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By Matt Cortina
In 2011, the U.S. Supreme Court ruled that California’s prisons were so overcrowded that they violated the Eighth Amendment to the U.S. Constitution—that is, getting locked up in California constituted cruel and unusual punishment.
So, Prop. 47 was passed to help reduce prison numbers—it reduced certain crimes from felonies to misdemeanors, like shoplifting, grand theft, receiving stolen goods, forgery and fraud, if the property ultimately stolen did not exceed $950. The state’s average daily prison population has dropped by about 8,000 inmates since Prop. 47, and the state estimates a range of $100-$200 million in savings over the next two years.
Critics, however, say that Prop. 47 has led to an increase in residential burglaries and thefts, an overall state-wide increase in crime.
All of that is a primer for Prop. 57. If passed, Prop. 57 would give people convicted of “non-violent” crimes more chances for parole.
The reason why “non-violent” is consistently in quotes is because although it’s used in the ballot proposition title, it is arguably the biggest point of contention for those in opposition to Prop. 57. The issue is that the proposition does not indicate which “non-violent” felonies will be included in the program, and the state of California only lists 23 crimes as “violent.” That said, anything that’s not included in those 23 items is considered “non-violent,” even if those felonies certainly seem violent—opponents point to the fact that inmates convicted of such crimes as assault with a deadly weapon, domestic violence and rape could be released under Prop. 57.
So what would be the mechanism to determine if an inmate falls into the gray area where he or she has committed a “non-violent” crime but one that most people would consider violent?
Proponents point to the assertion that no inmate would automatically be given release, and that every inmate subject to potential release under Prop. 57 would have to go before the Board of Parole Hearings, which is made up of law enforcement officials. Proponents also cite that inmates would have to “demonstrate that they are rehabilitated,” and would be subject to ongoing mandatory supervision.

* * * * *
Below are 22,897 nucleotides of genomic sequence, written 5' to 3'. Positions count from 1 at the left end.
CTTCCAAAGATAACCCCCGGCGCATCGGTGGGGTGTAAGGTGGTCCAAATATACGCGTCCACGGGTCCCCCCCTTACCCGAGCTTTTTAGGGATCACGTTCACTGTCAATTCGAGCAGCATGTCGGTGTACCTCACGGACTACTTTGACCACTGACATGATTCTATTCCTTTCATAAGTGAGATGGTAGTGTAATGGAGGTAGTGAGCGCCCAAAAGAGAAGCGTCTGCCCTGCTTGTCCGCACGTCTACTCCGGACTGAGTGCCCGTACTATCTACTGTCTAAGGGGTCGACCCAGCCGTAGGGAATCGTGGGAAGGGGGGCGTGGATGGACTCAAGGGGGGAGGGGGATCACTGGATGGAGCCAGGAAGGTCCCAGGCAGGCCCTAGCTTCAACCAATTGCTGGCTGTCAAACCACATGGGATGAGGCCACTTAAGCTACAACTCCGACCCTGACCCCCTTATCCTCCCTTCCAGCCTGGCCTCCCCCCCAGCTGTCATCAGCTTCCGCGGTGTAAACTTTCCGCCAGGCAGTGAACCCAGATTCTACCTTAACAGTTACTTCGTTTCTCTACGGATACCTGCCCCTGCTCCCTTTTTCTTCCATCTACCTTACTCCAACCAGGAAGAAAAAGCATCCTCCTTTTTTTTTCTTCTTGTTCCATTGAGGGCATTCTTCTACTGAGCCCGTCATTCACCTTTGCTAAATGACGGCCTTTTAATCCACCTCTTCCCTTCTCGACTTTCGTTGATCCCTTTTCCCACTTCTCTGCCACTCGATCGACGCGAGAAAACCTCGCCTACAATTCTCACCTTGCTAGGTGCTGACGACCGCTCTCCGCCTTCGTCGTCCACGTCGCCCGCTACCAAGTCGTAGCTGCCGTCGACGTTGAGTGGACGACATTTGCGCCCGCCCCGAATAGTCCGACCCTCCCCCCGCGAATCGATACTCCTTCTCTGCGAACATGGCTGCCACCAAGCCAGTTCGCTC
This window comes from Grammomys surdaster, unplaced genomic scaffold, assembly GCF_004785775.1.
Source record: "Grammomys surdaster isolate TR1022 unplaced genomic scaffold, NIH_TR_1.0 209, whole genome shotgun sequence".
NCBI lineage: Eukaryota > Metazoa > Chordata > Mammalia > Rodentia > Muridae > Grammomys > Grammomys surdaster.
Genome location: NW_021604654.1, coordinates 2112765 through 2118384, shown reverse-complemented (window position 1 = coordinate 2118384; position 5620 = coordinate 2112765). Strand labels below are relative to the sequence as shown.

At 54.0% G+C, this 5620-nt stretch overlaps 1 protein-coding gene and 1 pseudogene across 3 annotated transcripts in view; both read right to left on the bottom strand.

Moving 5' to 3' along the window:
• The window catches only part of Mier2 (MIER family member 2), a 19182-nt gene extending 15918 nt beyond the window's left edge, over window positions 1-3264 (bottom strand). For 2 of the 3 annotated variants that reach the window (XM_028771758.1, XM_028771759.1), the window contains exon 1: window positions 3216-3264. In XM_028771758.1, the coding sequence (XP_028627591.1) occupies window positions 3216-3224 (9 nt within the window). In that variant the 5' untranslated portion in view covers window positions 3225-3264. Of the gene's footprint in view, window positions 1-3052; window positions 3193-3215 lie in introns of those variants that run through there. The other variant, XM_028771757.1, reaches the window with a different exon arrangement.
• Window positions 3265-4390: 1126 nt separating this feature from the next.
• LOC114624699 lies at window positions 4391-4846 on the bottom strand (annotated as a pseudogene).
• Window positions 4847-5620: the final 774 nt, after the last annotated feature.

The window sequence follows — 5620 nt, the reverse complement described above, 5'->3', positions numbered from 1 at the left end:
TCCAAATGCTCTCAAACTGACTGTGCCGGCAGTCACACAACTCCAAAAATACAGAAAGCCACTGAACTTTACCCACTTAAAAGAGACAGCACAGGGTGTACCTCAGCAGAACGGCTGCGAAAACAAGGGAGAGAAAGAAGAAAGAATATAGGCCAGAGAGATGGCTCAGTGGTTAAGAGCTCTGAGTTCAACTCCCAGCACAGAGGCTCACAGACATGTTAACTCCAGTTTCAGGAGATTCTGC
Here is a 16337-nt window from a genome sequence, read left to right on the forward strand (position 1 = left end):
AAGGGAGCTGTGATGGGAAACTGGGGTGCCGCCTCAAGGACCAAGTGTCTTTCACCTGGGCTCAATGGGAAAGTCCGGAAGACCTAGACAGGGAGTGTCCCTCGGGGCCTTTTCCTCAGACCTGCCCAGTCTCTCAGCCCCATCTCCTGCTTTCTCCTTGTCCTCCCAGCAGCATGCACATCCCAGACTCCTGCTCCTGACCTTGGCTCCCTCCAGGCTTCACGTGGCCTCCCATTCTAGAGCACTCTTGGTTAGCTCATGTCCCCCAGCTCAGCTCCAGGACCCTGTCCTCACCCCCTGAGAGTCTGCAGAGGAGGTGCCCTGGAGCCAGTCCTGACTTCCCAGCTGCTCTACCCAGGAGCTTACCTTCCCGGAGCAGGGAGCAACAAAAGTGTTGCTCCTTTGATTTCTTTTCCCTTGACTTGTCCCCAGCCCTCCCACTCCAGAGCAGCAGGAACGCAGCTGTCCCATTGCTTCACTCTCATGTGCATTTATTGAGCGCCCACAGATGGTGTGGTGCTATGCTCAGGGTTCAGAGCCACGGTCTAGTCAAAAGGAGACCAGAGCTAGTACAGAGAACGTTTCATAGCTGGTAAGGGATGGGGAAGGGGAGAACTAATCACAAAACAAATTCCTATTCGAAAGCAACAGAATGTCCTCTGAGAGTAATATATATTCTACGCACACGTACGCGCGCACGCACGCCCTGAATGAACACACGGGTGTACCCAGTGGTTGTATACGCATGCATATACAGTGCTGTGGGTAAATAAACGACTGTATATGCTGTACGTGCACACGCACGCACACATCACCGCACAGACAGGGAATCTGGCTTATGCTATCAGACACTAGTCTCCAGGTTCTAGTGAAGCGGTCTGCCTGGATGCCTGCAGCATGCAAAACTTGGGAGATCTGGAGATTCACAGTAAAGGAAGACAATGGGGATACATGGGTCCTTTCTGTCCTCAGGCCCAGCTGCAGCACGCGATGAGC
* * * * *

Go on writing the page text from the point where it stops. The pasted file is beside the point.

If passed, the measure would immediately affect up to 7,000 inmates convicted of “non-violent” crimes, with 18,000 more potentially eligible for early parole.
Both sides point to the clause in the proposition that it would reward inmates with good behavior as a reason to vote one way or the other—proponents claim it encourages rehabilitation for inmates by incentivizing good behavior; opponents claim it allows inmates convicted of “violent” crimes like murder and rape an opportunity to be released without fully serving their time.
For Prop. 57
California Democratic Party, Gov. Jerry Brown, Lt. Gov. Gavin Newsom, California State Law Enforcement Association, California Federation of Teachers
Contributions for Prop. 57
Fund for Policy Reform (nonprofit): $6,140,000
Governor Brown’s Ballot Measure Committee: $4,138,764
California Democratic Party: $2,046,908
Million Voter Project Action Fund: $2,010,000
Tom Steyer: $1,500,000
Against Prop. 57
California Republican Party, Rep. Bill Brough, and dozens of district attorneys, county sheriffs and police organizations
Contributions against Prop. 57
No on 57: $758,483
Los Angeles Police Protective League Issues PAC: $869,683.50